As usual, the malware looks like a legitimate e-mail attachment, named as “invoice.doc”. Today, weaponized Microsoft office documents with macros, are one of the most common and more effective methods to deliver malware, because they also rely on simple social engineering tricks to lure users to enable them.
The following figure shown a workflow of the infection chain:
Table 1 – Dropper information
Table 2 – Fake PNG, powershell script information
Once opened, the document kindly asks to the users to enable the macro scripts, heavily obfuscated to avoid static detection.
The macro code downloads a text string through a WebClient object invoked from the powershell console, then it saves it with .png file extension and run it through the “iex” primitive.
This script contains different base64 encoded chunks of data, as show in the following figure.
The deobfuscation of the first chunk reveals the ip of the C2. This address is the same used to download the whole script.
The second piece of script labeled with “$jdH9C” is a compressed GzipStream object. After its decoding we noticed an executable file is stored within the memory stream:
The analysis of this binary is reported in the next paragraph (see “DLL Analysis”).
The latest base64 chunk is directly executed through “iex” primitive. It’s interesting to notice it calls some “non-library” functions; functions loaded from the previously referenced dll file.
Within this script, we noticed a routine named “nvtTvqn” able to gather information about victim machine.
Other interesting function is “j2aYhH”:
This function searches for all email accounts registered on victim machine. Inside its code another routine named “CR1Z” is references, this one is able to verify the presence of Outlook client installed.
As described in the previous paragraph, the powershell script uses exported function from the executable.
|Threat||Malware payload containing some malicious function invoked by Powershell script|
|Brief||*.dll file (Payload)|
Table 3 – DLL information
The file is a dynamic linked library not already known to major security platforms.
The library embeds MSIL code running on top of the .NET framework, so it is quite straightforward to recover its source code.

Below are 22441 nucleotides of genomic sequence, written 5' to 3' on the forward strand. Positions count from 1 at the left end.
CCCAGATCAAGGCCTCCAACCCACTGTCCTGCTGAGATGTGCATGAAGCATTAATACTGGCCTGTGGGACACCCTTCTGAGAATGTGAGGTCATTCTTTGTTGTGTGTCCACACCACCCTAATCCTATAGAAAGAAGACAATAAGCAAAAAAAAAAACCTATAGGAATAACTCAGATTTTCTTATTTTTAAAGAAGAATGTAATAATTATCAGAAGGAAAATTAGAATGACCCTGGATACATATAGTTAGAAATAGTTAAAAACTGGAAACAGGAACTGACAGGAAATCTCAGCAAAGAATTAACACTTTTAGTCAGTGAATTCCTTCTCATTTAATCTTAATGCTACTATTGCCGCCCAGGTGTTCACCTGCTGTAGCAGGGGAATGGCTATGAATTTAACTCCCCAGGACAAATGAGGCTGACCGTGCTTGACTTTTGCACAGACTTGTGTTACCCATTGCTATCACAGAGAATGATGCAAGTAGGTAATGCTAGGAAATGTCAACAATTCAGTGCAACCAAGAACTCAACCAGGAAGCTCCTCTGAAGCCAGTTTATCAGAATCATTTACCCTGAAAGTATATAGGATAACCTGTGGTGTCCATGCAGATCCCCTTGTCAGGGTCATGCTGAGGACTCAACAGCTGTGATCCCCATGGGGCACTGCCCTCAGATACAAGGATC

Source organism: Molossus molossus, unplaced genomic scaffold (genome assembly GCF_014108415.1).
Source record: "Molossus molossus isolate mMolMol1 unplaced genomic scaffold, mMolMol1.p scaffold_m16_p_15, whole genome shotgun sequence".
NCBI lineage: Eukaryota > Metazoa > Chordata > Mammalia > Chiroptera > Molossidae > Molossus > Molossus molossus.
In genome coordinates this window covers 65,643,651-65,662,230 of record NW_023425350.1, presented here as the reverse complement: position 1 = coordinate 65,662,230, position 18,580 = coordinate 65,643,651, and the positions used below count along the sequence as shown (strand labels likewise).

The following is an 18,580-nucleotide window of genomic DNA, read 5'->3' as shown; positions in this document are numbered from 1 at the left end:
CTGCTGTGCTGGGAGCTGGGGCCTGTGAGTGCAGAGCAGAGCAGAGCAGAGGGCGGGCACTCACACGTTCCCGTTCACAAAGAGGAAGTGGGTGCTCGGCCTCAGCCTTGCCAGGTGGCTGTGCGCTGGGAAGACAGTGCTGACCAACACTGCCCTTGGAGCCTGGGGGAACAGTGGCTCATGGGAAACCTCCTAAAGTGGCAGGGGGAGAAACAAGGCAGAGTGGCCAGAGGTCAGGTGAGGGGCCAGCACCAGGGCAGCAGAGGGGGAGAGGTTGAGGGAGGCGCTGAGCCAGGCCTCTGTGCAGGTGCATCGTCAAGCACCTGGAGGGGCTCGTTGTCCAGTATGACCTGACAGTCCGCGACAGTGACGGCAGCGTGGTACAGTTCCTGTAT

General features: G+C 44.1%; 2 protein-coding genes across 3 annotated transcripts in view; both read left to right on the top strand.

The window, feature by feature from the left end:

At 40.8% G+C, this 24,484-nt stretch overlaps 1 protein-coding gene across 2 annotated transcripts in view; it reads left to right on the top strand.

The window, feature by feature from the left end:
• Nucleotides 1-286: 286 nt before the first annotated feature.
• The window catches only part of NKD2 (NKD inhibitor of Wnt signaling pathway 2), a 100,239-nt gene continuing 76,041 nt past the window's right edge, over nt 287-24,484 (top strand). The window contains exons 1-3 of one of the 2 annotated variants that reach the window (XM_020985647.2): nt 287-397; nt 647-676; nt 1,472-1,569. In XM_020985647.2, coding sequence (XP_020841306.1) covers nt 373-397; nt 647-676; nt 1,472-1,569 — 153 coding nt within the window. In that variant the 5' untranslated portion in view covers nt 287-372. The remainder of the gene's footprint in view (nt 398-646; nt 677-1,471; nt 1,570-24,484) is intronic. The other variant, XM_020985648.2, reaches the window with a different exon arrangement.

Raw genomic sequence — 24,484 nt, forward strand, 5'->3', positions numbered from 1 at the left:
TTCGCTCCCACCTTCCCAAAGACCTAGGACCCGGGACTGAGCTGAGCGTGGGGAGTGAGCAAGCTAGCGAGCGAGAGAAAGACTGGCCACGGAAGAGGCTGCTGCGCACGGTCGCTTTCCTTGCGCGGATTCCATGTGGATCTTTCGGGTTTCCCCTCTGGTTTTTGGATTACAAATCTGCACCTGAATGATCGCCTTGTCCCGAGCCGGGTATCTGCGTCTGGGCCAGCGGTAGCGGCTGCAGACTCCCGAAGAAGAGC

The extracted code contains utility functions used for many purposes: for instance to generate pseudo-random installation path.
Instead, the “kaYchi” function accepts three parameters, id, status and post, and creates files with two different extensions: “*.asp” if “post” variable is true and “*.jpg” otherwise.
The remote command and control server (188.8.131.52) was down at time of writing. After described steps, malware try to download other components from it and execute them with “iex” primitive
Last DNS activity was in December 2018. This IP is already know at scientific community and labeled as malicious. The IP is located in US how visible in the following figures.
The domain zosmogroel.com was active until 18-12-2018 we also found an associated certificate with the SHA-1 signature 98b637715fa6429a60eed9b58447e967bf7e1018
This signature was associated with more than 80 IP addresses, further analysis reveals that those ips reveal how some of them have been used as dropurls for other malware samples.
The analyzed sample is AdvisorsBot, first analyzed by Proofpoint on 23 August 2018, we also found evidence on a public sandbox that the 184.108.40.206 remote C2 on last August deliver a Ursnif/Gozi Variant 220.127.116.11/yak0810.exe with the following sha256 030531a784f72f145bef98a3240283da88fe623904c066be179fbbe3a9150c48
as also confirmed by signatures on VT. This last evidence may suggest that this infrastructure was used to deliver different malware.
Weaponized Microsoft Office documents delivered via email represent the top infection vector in today malware landscape, at the second place we found the abusing of Microsoft DDE protocol with CVE-2017-11882. One reason is that, very often, macro malware does not rely on most-expensive-to-deploy 0-day exploit and could bypass end-point security solution (macro are often whitelisted in enterprise environment) due to extensive utilization of multi-layered obfuscation mainly in powershell, broadly speaking with a very low barrier-to-entry.
Several APT’s today are using spear-phishing mail with weaponized office document as an attachment, just to name few ones OilRIG APT have used BondUpdated in a campaign discovered by Fireeye in 2017 targeted a different Middle Eastern governmental organization with a malicious VBA macro that download a 2-stage powershell.
Similar vector was used in recent APT28 campaign targeting individuals with a specific interest in the CyCon US cybersecurity conference organized by the NATO Cooperative Cyber Defence Centre of Excellence (CCDCOE) The attackers didn’t use any zero-day vulnerabilities in this campaign, instead, they relied on weaponized Office documents containing VBA scripts used to deliver a new variant of
This sample show an high level of obfuscation to defeat AV and does not use any exploit, in fact, the obfuscated DLL component was not flagged by VT(0/60) at the time of writing. Unfortunately we can not carry on the analysis because the C2 is not reachable yet, but we noticed that last DNS activity was in December 2018 with the registration of 2 distinct domains active for 1 week each one (and several domains before), assuming that, this malware was developed to be used in target-specific activities tightening the time window to a minimum each time. Further analysis on these registered domains suggest us that the whole infrastructure used is big enough (88 IP’s founded) and it may have also been used to deliver other malware.
Further details, including IoCs and Yara rules, are reported in the analysis published